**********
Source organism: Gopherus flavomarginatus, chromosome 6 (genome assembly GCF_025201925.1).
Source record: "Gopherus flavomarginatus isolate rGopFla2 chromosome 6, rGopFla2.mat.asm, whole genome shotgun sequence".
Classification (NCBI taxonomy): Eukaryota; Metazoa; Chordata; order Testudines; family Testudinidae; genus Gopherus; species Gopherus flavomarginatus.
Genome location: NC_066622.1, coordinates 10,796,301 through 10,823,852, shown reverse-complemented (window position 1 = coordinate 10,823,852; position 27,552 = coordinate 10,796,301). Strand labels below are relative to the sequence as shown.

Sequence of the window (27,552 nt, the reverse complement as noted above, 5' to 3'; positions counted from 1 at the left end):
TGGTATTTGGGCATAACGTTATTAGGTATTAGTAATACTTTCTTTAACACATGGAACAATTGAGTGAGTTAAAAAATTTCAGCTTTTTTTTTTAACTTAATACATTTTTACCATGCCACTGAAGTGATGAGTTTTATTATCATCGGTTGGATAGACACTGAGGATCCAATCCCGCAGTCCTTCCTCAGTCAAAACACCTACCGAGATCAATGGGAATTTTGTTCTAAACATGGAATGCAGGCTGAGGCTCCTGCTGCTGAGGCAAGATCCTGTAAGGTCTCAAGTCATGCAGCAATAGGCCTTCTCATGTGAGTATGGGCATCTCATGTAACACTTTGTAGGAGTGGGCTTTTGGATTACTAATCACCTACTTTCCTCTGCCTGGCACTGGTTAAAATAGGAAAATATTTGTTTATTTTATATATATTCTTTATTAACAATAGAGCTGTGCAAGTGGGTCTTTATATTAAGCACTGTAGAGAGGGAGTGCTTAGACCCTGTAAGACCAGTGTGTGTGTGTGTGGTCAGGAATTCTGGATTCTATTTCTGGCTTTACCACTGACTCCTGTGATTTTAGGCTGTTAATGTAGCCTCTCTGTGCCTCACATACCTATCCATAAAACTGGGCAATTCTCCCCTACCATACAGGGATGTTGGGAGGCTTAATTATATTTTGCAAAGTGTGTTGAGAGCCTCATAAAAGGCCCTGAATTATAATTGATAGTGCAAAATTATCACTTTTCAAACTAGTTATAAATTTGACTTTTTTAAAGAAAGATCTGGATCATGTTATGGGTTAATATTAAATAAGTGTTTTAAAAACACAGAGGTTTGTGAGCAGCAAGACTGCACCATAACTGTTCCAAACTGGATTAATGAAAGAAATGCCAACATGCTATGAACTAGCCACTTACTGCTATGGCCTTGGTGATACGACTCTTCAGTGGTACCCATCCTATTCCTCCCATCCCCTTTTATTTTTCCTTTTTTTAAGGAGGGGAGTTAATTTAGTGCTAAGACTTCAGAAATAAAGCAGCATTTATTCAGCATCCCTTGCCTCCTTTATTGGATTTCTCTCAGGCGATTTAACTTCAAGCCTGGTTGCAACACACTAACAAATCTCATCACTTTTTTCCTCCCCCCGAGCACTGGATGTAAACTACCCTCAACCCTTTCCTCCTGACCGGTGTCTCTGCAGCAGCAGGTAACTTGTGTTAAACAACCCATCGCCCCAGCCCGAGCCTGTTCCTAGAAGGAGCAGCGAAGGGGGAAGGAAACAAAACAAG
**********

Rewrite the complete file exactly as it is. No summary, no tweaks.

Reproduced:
Source organism: Gopherus flavomarginatus, chromosome 6 (genome assembly GCF_025201925.1).
Source record: "Gopherus flavomarginatus isolate rGopFla2 chromosome 6, rGopFla2.mat.asm, whole genome shotgun sequence".
Classification (NCBI taxonomy): Eukaryota; Metazoa; Chordata; order Testudines; family Testudinidae; genus Gopherus; species Gopherus flavomarginatus.
Genome location: NC_066622.1, coordinates 10,796,301 through 10,823,852, shown reverse-complemented (window position 1 = coordinate 10,823,852; position 27,552 = coordinate 10,796,301). Strand labels below are relative to the sequence as shown.

Sequence of the window (27,552 nt, the reverse complement as noted above, 5' to 3'; positions counted from 1 at the left end):
TGGTATTTGGGCATAACGTTATTAGGTATTAGTAATACTTTCTTTAACACATGGAACAATTGAGTGAGTTAAAAAATTTCAGCTTTTTTTTTTAACTTAATACATTTTTACCATGCCACTGAAGTGATGAGTTTTATTATCATCGGTTGGATAGACACTGAGGATCCAATCCCGCAGTCCTTCCTCAGTCAAAACACCTACCGAGATCAATGGGAATTTTGTTCTAAACATGGAATGCAGGCTGAGGCTCCTGCTGCTGAGGCAAGATCCTGTAAGGTCTCAAGTCATGCAGCAATAGGCCTTCTCATGTGAGTATGGGCATCTCATGTAACACTTTGTAGGAGTGGGCTTTTGGATTACTAATCACCTACTTTCCTCTGCCTGGCACTGGTTAAAATAGGAAAATATTTGTTTATTTTATATATATTCTTTATTAACAATAGAGCTGTGCAAGTGGGTCTTTATATTAAGCACTGTAGAGAGGGAGTGCTTAGACCCTGTAAGACCAGTGTGTGTGTGTGTGGTCAGGAATTCTGGATTCTATTTCTGGCTTTACCACTGACTCCTGTGATTTTAGGCTGTTAATGTAGCCTCTCTGTGCCTCACATACCTATCCATAAAACTGGGCAATTCTCCCCTACCATACAGGGATGTTGGGAGGCTTAATTATATTTTGCAAAGTGTGTTGAGAGCCTCATAAAAGGCCCTGAATTATAATTGATAGTGCAAAATTATCACTTTTCAAACTAGTTATAAATTTGACTTTTTTAAAGAAAGATCTGGATCATGTTATGGGTTAATATTAAATAAGTGTTTTAAAAACACAGAGGTTTGTGAGCAGCAAGACTGCACCATAACTGTTCCAAACTGGATTAATGAAAGAAATGCCAACATGCTATGAACTAGCCACTTACTGCTATGGCCTTGGTGATACGACTCTTCAGTGGTACCCATCCTATTCCTCCCATCCCCTTTTATTTTTCCTTTTTTTAAGGAGGGGAGTTAATTTAGTGCTAAGACTTCAGAAATAAAGCAGCATTTATTCAGCATCCCTTGCCTCCTTTATTGGATTTCTCTCAGGCGATTTAACTTCAAGCCTGGTTGCAACACACTAACAAATCTCATCACTTTTTTCCTCCCCCCGAGCACTGGATGTAAACTACCCTCAACCCTTTCCTCCTGACCGGTGTCTCTGCAGCAGCAGGTAACTTGTGTTAAACAACCCATCGCCCCAGCCCGAGCCTGTTCCTAGAAGGAGCAGCGAAGGGGGAAGGAAACAAAACAAG